Though, the three living spaces only made up half of the warehouse. The other half was virtual. Drawing a line through half of the warehouse was a small wall of server racks. A hundred xbox 360s and 150 ps3s — gutted and reconfigured — made up an active collection of music, all of which is perpetually being shared via torrents. Beyond the glowing wall of blue cords and braided color-collaged wires is his office. One side is a hardware work space, the only space in the warehouse besides the far corners of the building that are entirely uncleanable, closed in by an old library card catalogue cabinet and a ceilinged with hanging printless, transparent green chips.

In the middle, a barber's chair upholstered with baby blue leather. On the other end, across from the workshop is the massive computer block. With a grid of OLED screens 3x3, whether muted or not, is displayed his stocks (3), seeding data (1), forums (2), iTunes (1), and two screens for immediate tasks, like googling “echa pa'lante”. There is no one discernible “computer” in the large block that makes up tower, just matte-black metal bars architecturally swirled around hundreds of glowing LEDs hidden and refracted within several layers of circuit boards.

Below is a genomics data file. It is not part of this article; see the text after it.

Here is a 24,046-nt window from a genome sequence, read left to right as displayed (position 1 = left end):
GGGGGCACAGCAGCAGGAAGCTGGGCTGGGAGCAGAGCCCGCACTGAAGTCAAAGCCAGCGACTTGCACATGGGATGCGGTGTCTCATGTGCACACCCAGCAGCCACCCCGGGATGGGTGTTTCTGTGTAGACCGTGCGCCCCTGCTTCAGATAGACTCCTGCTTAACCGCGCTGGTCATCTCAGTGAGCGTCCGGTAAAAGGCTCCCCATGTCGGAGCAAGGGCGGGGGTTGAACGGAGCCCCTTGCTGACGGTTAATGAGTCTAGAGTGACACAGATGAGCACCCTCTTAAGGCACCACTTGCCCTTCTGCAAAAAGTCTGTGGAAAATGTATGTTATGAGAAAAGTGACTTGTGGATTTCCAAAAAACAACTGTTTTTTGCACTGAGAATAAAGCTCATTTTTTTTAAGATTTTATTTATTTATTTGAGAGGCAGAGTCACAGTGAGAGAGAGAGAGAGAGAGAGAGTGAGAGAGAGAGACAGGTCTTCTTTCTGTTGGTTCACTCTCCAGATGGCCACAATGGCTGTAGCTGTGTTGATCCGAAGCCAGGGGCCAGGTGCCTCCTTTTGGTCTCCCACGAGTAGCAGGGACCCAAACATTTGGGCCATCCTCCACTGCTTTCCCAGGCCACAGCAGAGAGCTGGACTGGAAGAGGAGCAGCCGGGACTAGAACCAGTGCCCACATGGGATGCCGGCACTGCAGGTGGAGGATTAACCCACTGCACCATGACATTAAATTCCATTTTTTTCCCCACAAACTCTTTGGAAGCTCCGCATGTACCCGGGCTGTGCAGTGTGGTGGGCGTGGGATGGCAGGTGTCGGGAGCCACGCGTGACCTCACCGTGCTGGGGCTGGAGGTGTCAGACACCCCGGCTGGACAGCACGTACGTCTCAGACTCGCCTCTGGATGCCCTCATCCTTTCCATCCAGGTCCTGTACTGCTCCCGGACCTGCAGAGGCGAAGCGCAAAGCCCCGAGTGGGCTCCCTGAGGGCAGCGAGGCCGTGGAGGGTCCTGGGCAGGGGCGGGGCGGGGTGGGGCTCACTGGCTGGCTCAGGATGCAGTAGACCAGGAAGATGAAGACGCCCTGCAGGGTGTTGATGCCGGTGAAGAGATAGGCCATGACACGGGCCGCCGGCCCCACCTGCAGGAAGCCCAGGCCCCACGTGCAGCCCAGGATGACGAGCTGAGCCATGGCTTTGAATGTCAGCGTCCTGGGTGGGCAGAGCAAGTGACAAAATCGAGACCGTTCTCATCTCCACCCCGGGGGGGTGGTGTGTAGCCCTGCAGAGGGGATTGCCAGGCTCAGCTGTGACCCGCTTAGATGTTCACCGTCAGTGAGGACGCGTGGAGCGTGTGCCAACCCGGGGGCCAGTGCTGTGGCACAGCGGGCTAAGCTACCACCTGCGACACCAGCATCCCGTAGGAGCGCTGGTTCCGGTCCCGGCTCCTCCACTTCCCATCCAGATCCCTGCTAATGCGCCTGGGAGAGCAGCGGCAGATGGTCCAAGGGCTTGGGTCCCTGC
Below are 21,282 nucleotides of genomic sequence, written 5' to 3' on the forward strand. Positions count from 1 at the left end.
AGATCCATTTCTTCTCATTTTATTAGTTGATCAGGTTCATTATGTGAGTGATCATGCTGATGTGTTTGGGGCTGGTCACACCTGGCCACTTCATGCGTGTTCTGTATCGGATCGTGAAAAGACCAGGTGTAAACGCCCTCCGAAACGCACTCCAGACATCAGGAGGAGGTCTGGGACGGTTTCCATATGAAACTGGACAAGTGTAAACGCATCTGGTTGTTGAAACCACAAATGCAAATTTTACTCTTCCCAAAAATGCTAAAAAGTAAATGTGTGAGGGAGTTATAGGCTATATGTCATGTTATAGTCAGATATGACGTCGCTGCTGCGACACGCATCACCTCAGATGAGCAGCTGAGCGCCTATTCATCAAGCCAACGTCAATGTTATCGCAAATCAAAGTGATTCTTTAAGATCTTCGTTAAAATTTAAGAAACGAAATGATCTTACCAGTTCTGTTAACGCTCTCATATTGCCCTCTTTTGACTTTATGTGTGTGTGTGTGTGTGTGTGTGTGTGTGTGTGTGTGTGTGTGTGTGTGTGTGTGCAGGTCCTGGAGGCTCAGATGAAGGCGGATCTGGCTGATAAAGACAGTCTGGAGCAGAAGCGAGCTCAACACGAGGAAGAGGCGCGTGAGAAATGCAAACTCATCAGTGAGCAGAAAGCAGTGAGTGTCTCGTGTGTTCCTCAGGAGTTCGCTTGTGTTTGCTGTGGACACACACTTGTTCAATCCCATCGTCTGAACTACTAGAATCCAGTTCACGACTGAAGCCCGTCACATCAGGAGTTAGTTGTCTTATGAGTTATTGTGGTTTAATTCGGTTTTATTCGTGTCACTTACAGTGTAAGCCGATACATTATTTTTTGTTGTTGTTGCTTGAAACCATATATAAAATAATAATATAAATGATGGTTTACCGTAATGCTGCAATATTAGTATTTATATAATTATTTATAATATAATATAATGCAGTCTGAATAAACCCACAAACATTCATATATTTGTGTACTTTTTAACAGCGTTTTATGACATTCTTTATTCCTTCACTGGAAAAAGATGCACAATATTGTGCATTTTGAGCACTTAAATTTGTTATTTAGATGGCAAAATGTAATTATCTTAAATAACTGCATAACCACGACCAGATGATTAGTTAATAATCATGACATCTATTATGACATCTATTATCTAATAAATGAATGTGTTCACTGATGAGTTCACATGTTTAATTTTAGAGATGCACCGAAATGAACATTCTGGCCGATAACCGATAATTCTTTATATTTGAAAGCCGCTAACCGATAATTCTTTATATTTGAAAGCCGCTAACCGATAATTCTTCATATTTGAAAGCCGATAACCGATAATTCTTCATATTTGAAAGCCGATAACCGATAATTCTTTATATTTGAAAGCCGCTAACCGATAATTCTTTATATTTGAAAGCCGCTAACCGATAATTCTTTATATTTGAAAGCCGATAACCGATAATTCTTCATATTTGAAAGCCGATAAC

One thigh-thick, long braid of wire moves from this office, merging with several other smaller ones throughout the space, and then crawls up the farthest wall, through the ceiling. This is where all of his power comes from. By modding the neighboring building's communication box, Morgan is able to “borrow” a T1 signal; and the power comes, partially, from a 90' x 120' checkered silicon-wafer solar bed that is able to augment its own grade by 10° (east » west, and vice versa). However, this isn't too helpful for a city competing with Seattle for the longest amount of cloudy days in a year. In the parking lot of the warehouse, he's tapped the streetlamps for power. Morgan can always tell when his torrents are being heavily downloaded when he comes home at night to a flickering parking lot.

Because of this, the humming of fans lull him to sleep on the rose-colored couch in the living room.

* * *